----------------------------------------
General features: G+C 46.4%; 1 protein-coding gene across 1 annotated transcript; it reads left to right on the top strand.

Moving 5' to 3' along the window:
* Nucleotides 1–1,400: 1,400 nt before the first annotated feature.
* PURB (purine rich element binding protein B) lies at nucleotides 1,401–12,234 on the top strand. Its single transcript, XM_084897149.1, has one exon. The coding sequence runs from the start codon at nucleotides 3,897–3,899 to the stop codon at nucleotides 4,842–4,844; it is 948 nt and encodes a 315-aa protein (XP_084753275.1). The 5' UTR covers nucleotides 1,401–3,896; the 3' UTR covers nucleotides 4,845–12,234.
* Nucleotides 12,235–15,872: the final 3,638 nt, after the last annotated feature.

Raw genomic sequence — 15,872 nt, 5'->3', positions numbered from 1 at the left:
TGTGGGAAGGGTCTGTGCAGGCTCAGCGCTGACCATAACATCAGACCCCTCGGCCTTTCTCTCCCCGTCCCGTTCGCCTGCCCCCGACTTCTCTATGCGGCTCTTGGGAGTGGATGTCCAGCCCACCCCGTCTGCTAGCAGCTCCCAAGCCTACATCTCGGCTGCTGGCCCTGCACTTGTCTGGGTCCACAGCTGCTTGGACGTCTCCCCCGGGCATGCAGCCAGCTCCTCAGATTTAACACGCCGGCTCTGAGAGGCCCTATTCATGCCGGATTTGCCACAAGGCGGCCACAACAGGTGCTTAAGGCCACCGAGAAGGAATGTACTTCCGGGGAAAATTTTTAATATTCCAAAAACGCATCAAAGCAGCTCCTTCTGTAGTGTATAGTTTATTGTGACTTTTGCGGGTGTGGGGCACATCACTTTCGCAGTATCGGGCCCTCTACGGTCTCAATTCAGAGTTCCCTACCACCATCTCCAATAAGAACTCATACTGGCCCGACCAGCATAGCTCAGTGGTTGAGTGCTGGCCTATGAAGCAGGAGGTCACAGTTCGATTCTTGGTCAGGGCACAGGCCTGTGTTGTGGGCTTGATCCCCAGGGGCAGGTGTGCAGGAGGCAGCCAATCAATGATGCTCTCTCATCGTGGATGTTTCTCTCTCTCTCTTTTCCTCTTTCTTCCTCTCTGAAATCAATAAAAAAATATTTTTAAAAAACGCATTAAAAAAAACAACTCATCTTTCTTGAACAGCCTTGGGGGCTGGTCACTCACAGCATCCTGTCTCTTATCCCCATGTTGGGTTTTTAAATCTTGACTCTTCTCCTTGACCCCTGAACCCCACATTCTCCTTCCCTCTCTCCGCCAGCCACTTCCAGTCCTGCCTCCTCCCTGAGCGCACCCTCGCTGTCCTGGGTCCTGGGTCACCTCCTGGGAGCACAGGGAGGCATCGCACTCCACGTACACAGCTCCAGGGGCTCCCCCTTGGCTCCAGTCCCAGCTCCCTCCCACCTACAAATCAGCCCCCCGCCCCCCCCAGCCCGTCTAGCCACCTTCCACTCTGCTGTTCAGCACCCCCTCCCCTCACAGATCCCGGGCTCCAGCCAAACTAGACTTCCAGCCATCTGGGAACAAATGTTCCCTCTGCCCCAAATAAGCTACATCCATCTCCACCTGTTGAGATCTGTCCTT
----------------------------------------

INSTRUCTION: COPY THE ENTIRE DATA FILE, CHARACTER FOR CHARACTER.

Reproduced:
General features: G+C 46.4%; 1 protein-coding gene across 1 annotated transcript; it reads left to right on the top strand.

Moving 5' to 3' along the window:
* Nucleotides 1–1,400: 1,400 nt before the first annotated feature.
* PURB (purine rich element binding protein B) lies at nucleotides 1,401–12,234 on the top strand. Its single transcript, XM_084897149.1, has one exon. The coding sequence runs from the start codon at nucleotides 3,897–3,899 to the stop codon at nucleotides 4,842–4,844; it is 948 nt and encodes a 315-aa protein (XP_084753275.1). The 5' UTR covers nucleotides 1,401–3,896; the 3' UTR covers nucleotides 4,845–12,234.
* Nucleotides 12,235–15,872: the final 3,638 nt, after the last annotated feature.

Raw genomic sequence — 15,872 nt, 5'->3', positions numbered from 1 at the left:
TGTGGGAAGGGTCTGTGCAGGCTCAGCGCTGACCATAACATCAGACCCCTCGGCCTTTCTCTCCCCGTCCCGTTCGCCTGCCCCCGACTTCTCTATGCGGCTCTTGGGAGTGGATGTCCAGCCCACCCCGTCTGCTAGCAGCTCCCAAGCCTACATCTCGGCTGCTGGCCCTGCACTTGTCTGGGTCCACAGCTGCTTGGACGTCTCCCCCGGGCATGCAGCCAGCTCCTCAGATTTAACACGCCGGCTCTGAGAGGCCCTATTCATGCCGGATTTGCCACAAGGCGGCCACAACAGGTGCTTAAGGCCACCGAGAAGGAATGTACTTCCGGGGAAAATTTTTAATATTCCAAAAACGCATCAAAGCAGCTCCTTCTGTAGTGTATAGTTTATTGTGACTTTTGCGGGTGTGGGGCACATCACTTTCGCAGTATCGGGCCCTCTACGGTCTCAATTCAGAGTTCCCTACCACCATCTCCAATAAGAACTCATACTGGCCCGACCAGCATAGCTCAGTGGTTGAGTGCTGGCCTATGAAGCAGGAGGTCACAGTTCGATTCTTGGTCAGGGCACAGGCCTGTGTTGTGGGCTTGATCCCCAGGGGCAGGTGTGCAGGAGGCAGCCAATCAATGATGCTCTCTCATCGTGGATGTTTCTCTCTCTCTCTTTTCCTCTTTCTTCCTCTCTGAAATCAATAAAAAAATATTTTTAAAAAACGCATTAAAAAAAACAACTCATCTTTCTTGAACAGCCTTGGGGGCTGGTCACTCACAGCATCCTGTCTCTTATCCCCATGTTGGGTTTTTAAATCTTGACTCTTCTCCTTGACCCCTGAACCCCACATTCTCCTTCCCTCTCTCCGCCAGCCACTTCCAGTCCTGCCTCCTCCCTGAGCGCACCCTCGCTGTCCTGGGTCCTGGGTCACCTCCTGGGAGCACAGGGAGGCATCGCACTCCACGTACACAGCTCCAGGGGCTCCCCCTTGGCTCCAGTCCCAGCTCCCTCCCACCTACAAATCAGCCCCCCGCCCCCCCCAGCCCGTCTAGCCACCTTCCACTCTGCTGTTCAGCACCCCCTCCCCTCACAGATCCCGGGCTCCAGCCAAACTAGACTTCCAGCCATCTGGGAACAAATGTTCCCTCTGCCCCAAATAAGCTACATCCATCTCCACCTGTTGAGATCTGTCCTT